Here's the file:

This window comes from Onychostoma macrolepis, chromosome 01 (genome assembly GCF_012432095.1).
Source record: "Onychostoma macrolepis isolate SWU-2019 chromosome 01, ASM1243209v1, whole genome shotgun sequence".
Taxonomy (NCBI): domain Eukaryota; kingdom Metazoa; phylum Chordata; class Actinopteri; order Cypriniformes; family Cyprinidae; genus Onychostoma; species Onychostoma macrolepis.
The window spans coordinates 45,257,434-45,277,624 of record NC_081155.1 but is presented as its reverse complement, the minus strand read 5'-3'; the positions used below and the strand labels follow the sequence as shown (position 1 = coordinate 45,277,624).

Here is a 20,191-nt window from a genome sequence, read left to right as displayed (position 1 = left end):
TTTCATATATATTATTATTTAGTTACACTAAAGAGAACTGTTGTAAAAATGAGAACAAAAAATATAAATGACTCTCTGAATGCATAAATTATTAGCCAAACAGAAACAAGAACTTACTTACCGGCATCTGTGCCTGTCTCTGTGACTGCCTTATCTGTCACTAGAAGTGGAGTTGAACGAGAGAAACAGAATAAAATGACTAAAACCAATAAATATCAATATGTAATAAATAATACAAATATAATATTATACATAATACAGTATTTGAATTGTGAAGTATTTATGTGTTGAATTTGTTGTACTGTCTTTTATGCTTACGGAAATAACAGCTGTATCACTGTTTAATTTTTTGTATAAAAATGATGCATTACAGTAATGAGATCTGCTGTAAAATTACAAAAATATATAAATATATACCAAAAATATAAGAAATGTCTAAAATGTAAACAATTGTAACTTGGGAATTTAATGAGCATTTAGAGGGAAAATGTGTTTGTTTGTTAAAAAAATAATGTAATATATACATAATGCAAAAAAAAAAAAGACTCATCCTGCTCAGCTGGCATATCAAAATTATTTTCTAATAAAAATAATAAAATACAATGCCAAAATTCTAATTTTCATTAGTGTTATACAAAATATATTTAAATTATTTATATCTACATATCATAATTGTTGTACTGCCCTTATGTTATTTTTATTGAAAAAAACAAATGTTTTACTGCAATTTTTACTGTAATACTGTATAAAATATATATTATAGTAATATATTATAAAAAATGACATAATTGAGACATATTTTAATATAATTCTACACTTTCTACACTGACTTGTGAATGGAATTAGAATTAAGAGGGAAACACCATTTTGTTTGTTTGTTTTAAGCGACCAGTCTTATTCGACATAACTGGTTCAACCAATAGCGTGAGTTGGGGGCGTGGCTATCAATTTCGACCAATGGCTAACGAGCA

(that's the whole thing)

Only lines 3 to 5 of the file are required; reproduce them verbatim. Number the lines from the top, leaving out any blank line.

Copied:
Taxonomy (NCBI): domain Eukaryota; kingdom Metazoa; phylum Chordata; class Actinopteri; order Cypriniformes; family Cyprinidae; genus Onychostoma; species Onychostoma macrolepis.
The window spans coordinates 45,257,434-45,277,624 of record NC_081155.1 but is presented as its reverse complement, the minus strand read 5'-3'; the positions used below and the strand labels follow the sequence as shown (position 1 = coordinate 45,277,624).

Here is a 20,191-nt window from a genome sequence, read left to right as displayed (position 1 = left end):